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Home :: Archive :: 1994 :: April ::
Re: Macbeth's Death; Macduff
Shakespeare Electronic Conference, Vol. 5, No. 0295.  Friday, 1 April 1994.
 
(1)     From:   Naomi Conn Liebler <
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        Date:   Thursday, 31 Mar 94 14:04:33 +0100
        Subj:   SHK 5.0284 Re: Macduff; Macbeth's Death
 
(2)     From:   Jung Jimmy <
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        Date:   Thursday, 31 Mar 94 10:05:00 est
        Subj:   RE: SHK 5.0267  Q: Macbeth's Death
 
 
(1)----------------------------------------------------------------------------
From:           Naomi Conn Liebler <
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Date:           Thursday, 31 Mar 94 14:04:33 +0100
Subject: Re: Macduff; Macbeth's Death
Comment:        SHK 5.0284 Re: Macduff; Macbeth's Death
 
On Macbeth's death: none of the contributions to this discussion so far has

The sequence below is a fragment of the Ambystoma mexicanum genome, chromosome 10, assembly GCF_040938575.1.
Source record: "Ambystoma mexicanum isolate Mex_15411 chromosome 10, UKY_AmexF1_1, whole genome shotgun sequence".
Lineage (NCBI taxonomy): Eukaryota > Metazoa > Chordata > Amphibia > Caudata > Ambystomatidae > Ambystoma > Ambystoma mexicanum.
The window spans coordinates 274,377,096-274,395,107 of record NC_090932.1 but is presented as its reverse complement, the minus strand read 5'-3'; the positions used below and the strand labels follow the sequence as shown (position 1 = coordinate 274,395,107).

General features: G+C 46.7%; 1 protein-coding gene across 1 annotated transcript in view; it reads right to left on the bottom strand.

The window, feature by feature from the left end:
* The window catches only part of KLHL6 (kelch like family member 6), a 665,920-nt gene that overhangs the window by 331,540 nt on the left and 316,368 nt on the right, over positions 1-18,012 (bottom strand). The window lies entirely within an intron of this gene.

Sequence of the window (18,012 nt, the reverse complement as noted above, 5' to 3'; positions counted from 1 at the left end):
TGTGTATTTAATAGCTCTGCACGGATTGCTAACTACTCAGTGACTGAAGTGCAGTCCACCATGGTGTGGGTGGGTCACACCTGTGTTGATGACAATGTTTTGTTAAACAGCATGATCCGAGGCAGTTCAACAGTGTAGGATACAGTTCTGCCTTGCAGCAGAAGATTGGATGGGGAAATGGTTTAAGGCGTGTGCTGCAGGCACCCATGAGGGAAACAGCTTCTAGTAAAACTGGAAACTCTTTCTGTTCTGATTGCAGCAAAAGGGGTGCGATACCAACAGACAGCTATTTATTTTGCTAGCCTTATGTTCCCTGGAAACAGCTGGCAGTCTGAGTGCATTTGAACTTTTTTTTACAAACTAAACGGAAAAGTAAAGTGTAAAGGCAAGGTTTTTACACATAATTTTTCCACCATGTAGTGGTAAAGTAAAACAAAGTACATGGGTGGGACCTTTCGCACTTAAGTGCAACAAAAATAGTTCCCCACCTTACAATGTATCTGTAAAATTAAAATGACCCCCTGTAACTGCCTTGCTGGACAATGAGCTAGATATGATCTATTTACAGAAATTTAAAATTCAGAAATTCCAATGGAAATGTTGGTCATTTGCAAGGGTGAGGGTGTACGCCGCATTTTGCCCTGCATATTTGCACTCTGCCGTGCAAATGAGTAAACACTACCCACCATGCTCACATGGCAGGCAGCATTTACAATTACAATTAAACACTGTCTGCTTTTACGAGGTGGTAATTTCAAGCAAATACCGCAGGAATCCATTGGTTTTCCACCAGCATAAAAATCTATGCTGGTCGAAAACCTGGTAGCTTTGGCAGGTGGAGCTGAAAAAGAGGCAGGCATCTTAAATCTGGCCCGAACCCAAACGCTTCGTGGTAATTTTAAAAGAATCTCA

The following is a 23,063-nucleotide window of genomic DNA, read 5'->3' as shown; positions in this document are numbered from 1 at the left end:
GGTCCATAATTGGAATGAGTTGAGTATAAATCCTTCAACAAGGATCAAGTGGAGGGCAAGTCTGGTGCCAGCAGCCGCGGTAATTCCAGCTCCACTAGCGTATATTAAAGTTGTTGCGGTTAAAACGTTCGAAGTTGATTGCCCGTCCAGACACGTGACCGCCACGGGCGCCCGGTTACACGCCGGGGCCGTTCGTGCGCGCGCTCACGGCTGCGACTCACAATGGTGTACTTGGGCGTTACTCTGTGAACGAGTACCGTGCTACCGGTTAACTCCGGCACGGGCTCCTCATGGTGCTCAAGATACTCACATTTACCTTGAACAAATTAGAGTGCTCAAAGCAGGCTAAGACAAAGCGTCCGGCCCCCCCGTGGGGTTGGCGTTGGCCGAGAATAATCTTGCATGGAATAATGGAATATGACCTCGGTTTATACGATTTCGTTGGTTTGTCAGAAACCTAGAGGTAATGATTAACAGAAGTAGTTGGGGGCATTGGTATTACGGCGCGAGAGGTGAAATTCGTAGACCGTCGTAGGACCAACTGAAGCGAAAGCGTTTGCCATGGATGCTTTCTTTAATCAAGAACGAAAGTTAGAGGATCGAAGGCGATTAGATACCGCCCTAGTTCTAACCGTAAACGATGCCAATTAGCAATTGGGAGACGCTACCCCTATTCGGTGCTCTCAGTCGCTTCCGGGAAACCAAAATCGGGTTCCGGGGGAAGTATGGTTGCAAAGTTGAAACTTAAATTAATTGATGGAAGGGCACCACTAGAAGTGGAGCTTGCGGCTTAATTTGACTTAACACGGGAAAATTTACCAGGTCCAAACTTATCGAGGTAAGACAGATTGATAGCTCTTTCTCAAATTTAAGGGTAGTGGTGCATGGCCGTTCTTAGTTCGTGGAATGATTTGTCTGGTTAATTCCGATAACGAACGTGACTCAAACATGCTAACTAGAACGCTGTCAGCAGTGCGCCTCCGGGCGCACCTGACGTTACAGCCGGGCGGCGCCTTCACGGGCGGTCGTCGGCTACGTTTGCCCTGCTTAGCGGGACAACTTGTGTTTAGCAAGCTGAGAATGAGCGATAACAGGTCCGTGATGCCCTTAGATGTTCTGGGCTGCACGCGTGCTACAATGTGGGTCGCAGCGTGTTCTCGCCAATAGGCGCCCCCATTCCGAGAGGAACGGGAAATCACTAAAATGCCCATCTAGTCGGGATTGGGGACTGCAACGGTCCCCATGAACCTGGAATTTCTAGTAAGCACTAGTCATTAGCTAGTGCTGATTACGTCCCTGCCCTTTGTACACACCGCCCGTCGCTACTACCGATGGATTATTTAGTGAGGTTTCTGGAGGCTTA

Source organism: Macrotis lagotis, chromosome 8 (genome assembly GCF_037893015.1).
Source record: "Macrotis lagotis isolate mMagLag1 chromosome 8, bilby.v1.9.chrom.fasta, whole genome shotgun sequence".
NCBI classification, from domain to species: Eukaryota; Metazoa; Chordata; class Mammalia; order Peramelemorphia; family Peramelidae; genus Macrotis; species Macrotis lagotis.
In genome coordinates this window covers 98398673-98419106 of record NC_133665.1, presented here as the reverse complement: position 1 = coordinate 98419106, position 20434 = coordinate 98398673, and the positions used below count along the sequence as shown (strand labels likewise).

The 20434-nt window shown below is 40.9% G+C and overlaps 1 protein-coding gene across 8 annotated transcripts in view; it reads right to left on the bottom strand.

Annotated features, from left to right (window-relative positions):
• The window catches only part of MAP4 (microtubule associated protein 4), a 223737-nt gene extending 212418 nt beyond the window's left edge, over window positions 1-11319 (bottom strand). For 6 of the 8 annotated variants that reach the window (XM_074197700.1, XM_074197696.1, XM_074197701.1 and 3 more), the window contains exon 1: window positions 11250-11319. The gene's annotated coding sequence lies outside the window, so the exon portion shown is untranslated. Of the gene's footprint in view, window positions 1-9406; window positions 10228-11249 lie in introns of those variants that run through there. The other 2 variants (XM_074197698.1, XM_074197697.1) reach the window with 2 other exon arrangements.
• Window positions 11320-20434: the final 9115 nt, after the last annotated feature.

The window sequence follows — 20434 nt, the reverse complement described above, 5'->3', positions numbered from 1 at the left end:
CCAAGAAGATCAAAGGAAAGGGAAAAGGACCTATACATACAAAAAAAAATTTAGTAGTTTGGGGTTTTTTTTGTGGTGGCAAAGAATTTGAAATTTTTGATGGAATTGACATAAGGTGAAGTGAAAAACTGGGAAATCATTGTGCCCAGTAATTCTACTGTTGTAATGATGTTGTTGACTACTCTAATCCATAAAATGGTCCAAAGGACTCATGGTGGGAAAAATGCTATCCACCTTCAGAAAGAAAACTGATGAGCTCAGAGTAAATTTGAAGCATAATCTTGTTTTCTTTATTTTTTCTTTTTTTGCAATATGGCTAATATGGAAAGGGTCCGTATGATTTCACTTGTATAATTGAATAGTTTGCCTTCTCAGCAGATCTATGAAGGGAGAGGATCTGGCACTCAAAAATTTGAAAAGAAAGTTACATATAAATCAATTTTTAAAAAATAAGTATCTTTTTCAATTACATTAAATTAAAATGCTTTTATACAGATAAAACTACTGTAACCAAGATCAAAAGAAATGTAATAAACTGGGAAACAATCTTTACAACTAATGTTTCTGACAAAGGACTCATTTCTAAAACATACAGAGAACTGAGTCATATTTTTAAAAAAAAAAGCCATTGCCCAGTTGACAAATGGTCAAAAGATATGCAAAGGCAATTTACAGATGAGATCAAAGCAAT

mentioned the structural symmetry of M's death with that of the first Thane of
Cawdor (the traitor Macbeth defeated and replaced), who also dies with a
certain amount of dignity: "Nothing in his life / Became him like the leaving
of it." This line of course prompt Duncan's beautifully ironic: "There's no
art/ to find the mind's construction in the  face; / He was a gentleman on whom
I built / An absolute trust" (I.iv.7-14). Delicious, isn't it?
 
On Macduff's departure: he's in England for the same reasons Ross and Malcolm
are--to seek help against Macbeth. What's wrong with that? I agree that the
exchange between Lady Macduff and her son is puzzling and problematic, but she
wouldn't be the first woman who speaks as she does when her partner goes off to
do some patriotic (not to mention patriarchal) thing.
 
Cheers,
Naomi Liebler
 
(2)----------------------------------------------------------------------------
From:           Jung Jimmy <
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Date:           Thursday, 31 Mar 94 10:05:00 est
Subject: 5.0267  Q: Macbeth's Death
Comment:        RE: SHK 5.0267  Q: Macbeth's Death
 
Historically, it's my understanding that Macbeth actually fled from Macduff,
leaving me to think Macbeth's fall in battle could be an intentional injection
of dignity.  Deny him that and Macbeth seems to me less interesting as a
central character.  Like Richard III, who has his humour to round out his
butchery, Macbeth need his dignity to keep us paying attention.
 
jimmy jung

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